The European Central Bank has been a melting pot of controversy over the past several months. Not only has it been faced with the daunting task of stamping out the economic woes that currently characterize the European region, but some European states are also mounting unending pressure on the banking body.
The pressures of a skeptical German finance minister, and the expectations of a frustrated Spanish economy chief have begun weighing on the European Central Bank. Concerns regarding the bank’s ability to effectively address these two countries’ issues, among others, have started cropping up. This underscores the rickety nature of the European economy, and paints a darker shade of gloom to the already deplorable situation.
From Spain’s end, the ECB is expected to intervene in the Euro crisis. These expectations, which were voiced by the Spanish economic chief, display the despair that has since struck Spain. The country is in need of a real solution. If something is not done, Spain’s economy will not only suffer a fatal blow, but the country will also be compelled to request a bailout.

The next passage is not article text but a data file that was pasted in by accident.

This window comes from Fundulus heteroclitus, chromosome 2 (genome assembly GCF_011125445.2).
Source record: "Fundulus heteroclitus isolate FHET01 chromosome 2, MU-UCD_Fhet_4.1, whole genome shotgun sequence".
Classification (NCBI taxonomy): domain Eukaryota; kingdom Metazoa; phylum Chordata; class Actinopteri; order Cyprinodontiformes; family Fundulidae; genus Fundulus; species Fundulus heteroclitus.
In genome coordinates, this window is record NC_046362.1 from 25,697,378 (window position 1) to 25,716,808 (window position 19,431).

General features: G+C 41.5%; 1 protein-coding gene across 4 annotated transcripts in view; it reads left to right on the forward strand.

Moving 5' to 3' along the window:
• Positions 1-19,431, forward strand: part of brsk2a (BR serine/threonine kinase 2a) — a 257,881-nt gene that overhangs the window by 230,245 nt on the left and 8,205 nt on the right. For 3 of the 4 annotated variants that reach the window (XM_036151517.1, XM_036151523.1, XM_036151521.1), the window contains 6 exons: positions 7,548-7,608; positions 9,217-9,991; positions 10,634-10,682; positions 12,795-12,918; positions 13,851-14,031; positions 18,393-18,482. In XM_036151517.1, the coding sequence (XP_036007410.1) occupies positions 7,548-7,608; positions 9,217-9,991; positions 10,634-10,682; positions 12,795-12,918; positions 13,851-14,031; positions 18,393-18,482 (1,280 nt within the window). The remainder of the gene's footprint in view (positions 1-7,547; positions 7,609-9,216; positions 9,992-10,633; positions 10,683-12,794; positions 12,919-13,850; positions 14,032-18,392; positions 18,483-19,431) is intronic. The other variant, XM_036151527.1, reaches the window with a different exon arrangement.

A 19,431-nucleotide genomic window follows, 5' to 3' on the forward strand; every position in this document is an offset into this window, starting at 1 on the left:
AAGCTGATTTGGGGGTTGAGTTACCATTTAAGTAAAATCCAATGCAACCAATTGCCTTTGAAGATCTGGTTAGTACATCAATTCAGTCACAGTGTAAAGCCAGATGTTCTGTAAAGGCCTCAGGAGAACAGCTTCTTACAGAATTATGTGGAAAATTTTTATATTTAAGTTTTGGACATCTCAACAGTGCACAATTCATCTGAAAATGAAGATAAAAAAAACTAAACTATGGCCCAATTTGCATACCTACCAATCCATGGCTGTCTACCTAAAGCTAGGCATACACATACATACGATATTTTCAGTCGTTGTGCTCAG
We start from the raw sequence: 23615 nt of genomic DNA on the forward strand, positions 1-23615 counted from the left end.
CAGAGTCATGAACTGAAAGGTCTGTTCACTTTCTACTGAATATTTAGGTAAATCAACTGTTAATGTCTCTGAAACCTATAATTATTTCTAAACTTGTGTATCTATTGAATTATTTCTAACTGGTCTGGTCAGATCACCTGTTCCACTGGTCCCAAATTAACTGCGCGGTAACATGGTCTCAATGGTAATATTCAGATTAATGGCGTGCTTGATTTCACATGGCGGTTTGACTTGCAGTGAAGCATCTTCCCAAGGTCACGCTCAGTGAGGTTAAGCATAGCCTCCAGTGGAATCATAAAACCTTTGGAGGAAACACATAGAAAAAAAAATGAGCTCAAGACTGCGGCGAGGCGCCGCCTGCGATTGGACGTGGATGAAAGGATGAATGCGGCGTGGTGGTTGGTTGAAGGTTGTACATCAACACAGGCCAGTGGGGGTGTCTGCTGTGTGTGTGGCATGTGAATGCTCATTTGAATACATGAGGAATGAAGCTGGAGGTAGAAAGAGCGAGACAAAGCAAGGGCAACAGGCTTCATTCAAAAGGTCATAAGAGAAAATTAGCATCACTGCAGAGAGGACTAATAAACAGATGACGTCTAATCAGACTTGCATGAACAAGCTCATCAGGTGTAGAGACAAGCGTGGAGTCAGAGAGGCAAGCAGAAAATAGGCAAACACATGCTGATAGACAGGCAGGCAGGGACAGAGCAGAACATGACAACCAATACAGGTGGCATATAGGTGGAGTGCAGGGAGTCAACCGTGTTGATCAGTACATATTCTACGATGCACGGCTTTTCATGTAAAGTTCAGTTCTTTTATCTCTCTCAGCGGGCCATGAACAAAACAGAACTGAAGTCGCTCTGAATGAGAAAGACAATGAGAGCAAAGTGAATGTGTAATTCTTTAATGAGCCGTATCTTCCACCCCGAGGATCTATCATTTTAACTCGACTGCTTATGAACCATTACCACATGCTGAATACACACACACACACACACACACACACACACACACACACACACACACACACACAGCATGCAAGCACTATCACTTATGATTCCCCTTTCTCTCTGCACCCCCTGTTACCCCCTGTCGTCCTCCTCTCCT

Spain further maintains that the core problem revolves around the uncontrollable borrowing cost. It notes that these costs are a bottleneck to stamping out the economic incertitude in the European region.
While Spain maintains that it is proud of its independence, it appears as if it will be compelled to cast its pride out the window. The country may after all be forced to make an official request for a bailout. The European Central Bank had noted earlier that Spain would have to make an official bailout request if it wanted to enjoy any bond buying program.
Spain however maintains that Angela Merkel, the German Chancellor, is on the same page with regard to the country’s concerns. Merkel has gone forward to remark that the bailouts had a prolonged future. She currently has a pool of critics who push for alternate methods. In fact, her take on bailouts came amid warnings from the German finance minister about placing too much reliance on the ECB.
Germany, and the European region as a whole, is divided when it comes to bailouts. The contentious issue has created major rifts, as different parties struggle to push forward with their contrasting ideologies.
The European Central Bank will host a monthly governors meeting in Frankfurt on September 6th. The highlights of this meeting will be closely followed, especially after considering the fact that the issues of bond buying and bailouts will be extensively discussed.